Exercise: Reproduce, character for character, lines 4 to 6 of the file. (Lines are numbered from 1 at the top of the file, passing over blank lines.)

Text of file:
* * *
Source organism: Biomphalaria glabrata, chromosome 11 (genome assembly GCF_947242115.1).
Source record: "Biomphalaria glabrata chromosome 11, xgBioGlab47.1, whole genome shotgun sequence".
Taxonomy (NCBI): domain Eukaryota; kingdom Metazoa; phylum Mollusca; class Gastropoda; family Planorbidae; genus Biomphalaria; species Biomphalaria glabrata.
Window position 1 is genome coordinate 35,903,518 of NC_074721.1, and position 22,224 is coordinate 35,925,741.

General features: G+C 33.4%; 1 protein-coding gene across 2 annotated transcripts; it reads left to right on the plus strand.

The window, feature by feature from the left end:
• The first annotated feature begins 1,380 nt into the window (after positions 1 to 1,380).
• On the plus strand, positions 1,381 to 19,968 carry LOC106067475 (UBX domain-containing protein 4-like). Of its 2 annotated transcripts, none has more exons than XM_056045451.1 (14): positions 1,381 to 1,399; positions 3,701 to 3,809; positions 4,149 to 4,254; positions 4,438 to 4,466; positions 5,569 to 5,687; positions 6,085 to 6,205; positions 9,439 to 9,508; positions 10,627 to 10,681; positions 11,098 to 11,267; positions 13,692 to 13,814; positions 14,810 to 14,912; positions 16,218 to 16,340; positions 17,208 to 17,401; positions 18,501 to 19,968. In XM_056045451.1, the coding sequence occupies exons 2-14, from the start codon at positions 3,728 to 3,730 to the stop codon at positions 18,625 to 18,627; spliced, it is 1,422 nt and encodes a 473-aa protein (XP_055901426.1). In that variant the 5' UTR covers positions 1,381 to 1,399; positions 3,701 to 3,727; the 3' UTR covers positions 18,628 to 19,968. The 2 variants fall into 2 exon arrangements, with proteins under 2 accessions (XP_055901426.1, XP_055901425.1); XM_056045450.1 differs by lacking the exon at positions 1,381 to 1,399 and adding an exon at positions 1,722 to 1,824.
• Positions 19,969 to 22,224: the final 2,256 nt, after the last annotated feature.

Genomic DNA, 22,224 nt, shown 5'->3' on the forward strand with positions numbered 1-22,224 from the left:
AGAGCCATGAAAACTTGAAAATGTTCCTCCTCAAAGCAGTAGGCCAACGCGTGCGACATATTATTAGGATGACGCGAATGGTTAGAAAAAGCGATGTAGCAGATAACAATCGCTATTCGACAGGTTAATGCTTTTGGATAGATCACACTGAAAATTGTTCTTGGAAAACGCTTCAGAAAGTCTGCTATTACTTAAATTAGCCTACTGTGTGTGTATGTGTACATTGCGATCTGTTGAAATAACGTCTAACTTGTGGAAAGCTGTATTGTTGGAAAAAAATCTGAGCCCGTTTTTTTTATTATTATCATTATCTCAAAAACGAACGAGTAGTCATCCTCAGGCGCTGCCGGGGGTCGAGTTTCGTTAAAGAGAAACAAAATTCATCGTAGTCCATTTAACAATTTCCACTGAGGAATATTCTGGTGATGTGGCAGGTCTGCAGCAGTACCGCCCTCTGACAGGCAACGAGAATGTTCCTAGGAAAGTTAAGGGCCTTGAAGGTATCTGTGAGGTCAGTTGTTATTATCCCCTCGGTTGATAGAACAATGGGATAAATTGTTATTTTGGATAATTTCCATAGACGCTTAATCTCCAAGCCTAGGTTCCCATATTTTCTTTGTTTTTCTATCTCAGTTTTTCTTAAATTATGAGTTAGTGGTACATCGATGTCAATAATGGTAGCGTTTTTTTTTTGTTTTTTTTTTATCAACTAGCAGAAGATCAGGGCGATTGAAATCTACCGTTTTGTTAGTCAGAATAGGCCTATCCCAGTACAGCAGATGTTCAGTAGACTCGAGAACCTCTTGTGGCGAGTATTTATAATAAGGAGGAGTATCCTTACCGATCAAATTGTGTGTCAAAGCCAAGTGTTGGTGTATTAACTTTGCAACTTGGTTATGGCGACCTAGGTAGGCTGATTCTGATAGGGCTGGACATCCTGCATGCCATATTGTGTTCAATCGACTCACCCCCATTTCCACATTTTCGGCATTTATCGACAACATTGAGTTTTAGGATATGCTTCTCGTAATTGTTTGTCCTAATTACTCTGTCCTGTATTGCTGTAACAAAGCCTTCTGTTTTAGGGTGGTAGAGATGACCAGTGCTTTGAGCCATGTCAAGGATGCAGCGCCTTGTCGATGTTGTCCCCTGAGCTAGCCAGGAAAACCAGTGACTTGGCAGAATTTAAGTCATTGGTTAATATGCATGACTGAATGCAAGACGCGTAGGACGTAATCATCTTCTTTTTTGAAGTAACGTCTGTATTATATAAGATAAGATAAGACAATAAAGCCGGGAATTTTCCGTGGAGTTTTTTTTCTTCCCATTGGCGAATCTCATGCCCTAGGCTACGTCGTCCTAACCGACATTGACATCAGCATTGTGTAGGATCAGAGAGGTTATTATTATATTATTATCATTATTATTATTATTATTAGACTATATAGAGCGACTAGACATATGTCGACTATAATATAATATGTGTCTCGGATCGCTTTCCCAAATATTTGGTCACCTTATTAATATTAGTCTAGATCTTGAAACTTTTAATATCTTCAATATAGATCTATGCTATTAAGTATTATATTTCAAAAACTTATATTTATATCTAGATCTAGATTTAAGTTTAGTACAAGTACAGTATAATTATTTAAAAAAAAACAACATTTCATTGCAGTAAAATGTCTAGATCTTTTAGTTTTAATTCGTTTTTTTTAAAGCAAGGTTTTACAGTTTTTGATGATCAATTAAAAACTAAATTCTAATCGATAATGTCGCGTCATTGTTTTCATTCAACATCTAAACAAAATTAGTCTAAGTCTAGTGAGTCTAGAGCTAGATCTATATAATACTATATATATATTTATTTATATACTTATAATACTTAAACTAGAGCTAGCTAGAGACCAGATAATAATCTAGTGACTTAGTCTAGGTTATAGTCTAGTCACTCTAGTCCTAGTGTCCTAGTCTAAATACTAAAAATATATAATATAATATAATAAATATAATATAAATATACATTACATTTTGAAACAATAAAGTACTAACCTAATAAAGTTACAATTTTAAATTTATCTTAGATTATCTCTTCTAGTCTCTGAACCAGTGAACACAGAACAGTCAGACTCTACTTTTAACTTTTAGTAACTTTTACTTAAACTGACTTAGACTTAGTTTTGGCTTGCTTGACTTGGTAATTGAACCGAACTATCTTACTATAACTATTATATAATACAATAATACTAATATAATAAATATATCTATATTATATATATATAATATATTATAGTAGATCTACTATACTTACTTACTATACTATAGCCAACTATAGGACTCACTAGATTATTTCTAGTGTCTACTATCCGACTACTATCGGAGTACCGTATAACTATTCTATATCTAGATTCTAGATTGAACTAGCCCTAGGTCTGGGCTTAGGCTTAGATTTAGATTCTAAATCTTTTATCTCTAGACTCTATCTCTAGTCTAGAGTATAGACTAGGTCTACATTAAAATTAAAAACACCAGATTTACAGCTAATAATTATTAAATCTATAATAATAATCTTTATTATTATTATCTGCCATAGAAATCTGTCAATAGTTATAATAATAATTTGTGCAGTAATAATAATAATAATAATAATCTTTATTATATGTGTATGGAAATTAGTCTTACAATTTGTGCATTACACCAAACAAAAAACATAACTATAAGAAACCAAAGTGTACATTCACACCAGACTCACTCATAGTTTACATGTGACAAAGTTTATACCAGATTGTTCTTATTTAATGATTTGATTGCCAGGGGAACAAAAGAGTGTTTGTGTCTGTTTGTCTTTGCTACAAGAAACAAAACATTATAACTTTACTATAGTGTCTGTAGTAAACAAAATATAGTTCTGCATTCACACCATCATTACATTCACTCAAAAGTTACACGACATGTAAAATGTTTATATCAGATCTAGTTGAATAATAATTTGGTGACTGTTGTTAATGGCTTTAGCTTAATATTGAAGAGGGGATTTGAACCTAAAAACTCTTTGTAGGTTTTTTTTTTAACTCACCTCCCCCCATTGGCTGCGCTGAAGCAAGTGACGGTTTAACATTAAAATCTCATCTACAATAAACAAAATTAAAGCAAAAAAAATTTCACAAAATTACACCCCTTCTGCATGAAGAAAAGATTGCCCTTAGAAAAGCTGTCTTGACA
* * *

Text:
Window position 1 is genome coordinate 35,903,518 of NC_074721.1, and position 22,224 is coordinate 35,925,741.

General features: G+C 33.4%; 1 protein-coding gene across 2 annotated transcripts; it reads left to right on the plus strand.

The window, feature by feature from the left end: